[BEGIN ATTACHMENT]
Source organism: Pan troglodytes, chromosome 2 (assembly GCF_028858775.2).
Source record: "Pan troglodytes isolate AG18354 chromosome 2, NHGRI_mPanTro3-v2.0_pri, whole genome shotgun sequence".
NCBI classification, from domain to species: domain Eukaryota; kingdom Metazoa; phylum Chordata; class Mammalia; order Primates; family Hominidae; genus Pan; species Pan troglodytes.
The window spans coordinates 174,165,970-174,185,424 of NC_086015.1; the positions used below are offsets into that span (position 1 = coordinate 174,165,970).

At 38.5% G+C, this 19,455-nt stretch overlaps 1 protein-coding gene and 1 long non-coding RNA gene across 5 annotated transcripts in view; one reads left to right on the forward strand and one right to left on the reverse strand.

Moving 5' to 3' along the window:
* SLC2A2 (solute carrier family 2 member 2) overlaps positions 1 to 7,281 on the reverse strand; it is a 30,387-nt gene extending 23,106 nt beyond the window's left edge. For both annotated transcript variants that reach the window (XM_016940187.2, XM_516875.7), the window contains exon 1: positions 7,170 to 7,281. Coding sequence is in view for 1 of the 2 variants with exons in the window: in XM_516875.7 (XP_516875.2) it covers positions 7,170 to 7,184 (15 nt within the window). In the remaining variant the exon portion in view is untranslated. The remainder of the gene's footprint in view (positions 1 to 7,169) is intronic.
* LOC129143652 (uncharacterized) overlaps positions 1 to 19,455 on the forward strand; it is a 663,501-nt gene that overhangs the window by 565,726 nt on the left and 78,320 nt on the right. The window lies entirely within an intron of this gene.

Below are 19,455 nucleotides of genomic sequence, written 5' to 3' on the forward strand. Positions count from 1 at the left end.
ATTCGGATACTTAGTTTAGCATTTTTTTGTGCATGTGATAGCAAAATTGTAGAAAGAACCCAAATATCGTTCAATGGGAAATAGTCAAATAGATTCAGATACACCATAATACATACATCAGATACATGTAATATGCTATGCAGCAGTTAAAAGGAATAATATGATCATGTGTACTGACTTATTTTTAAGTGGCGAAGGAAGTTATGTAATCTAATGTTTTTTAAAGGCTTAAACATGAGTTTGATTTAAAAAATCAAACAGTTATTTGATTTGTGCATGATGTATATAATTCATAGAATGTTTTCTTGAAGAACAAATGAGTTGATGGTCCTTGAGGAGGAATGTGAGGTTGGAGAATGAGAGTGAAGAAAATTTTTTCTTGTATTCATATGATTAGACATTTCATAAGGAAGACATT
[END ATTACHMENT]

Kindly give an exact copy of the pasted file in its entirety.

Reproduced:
Source organism: Pan troglodytes, chromosome 2 (assembly GCF_028858775.2).
Source record: "Pan troglodytes isolate AG18354 chromosome 2, NHGRI_mPanTro3-v2.0_pri, whole genome shotgun sequence".
NCBI classification, from domain to species: domain Eukaryota; kingdom Metazoa; phylum Chordata; class Mammalia; order Primates; family Hominidae; genus Pan; species Pan troglodytes.
The window spans coordinates 174,165,970-174,185,424 of NC_086015.1; the positions used below are offsets into that span (position 1 = coordinate 174,165,970).

At 38.5% G+C, this 19,455-nt stretch overlaps 1 protein-coding gene and 1 long non-coding RNA gene across 5 annotated transcripts in view; one reads left to right on the forward strand and one right to left on the reverse strand.

Moving 5' to 3' along the window:
* SLC2A2 (solute carrier family 2 member 2) overlaps positions 1 to 7,281 on the reverse strand; it is a 30,387-nt gene extending 23,106 nt beyond the window's left edge. For both annotated transcript variants that reach the window (XM_016940187.2, XM_516875.7), the window contains exon 1: positions 7,170 to 7,281. Coding sequence is in view for 1 of the 2 variants with exons in the window: in XM_516875.7 (XP_516875.2) it covers positions 7,170 to 7,184 (15 nt within the window). In the remaining variant the exon portion in view is untranslated. The remainder of the gene's footprint in view (positions 1 to 7,169) is intronic.
* LOC129143652 (uncharacterized) overlaps positions 1 to 19,455 on the forward strand; it is a 663,501-nt gene that overhangs the window by 565,726 nt on the left and 78,320 nt on the right. The window lies entirely within an intron of this gene.

Below are 19,455 nucleotides of genomic sequence, written 5' to 3' on the forward strand. Positions count from 1 at the left end.
ATTCGGATACTTAGTTTAGCATTTTTTTGTGCATGTGATAGCAAAATTGTAGAAAGAACCCAAATATCGTTCAATGGGAAATAGTCAAATAGATTCAGATACACCATAATACATACATCAGATACATGTAATATGCTATGCAGCAGTTAAAAGGAATAATATGATCATGTGTACTGACTTATTTTTAAGTGGCGAAGGAAGTTATGTAATCTAATGTTTTTTAAAGGCTTAAACATGAGTTTGATTTAAAAAATCAAACAGTTATTTGATTTGTGCATGATGTATATAATTCATAGAATGTTTTCTTGAAGAACAAATGAGTTGATGGTCCTTGAGGAGGAATGTGAGGTTGGAGAATGAGAGTGAAGAAAATTTTTTCTTGTATTCATATGATTAGACATTTCATAAGGAAGACATT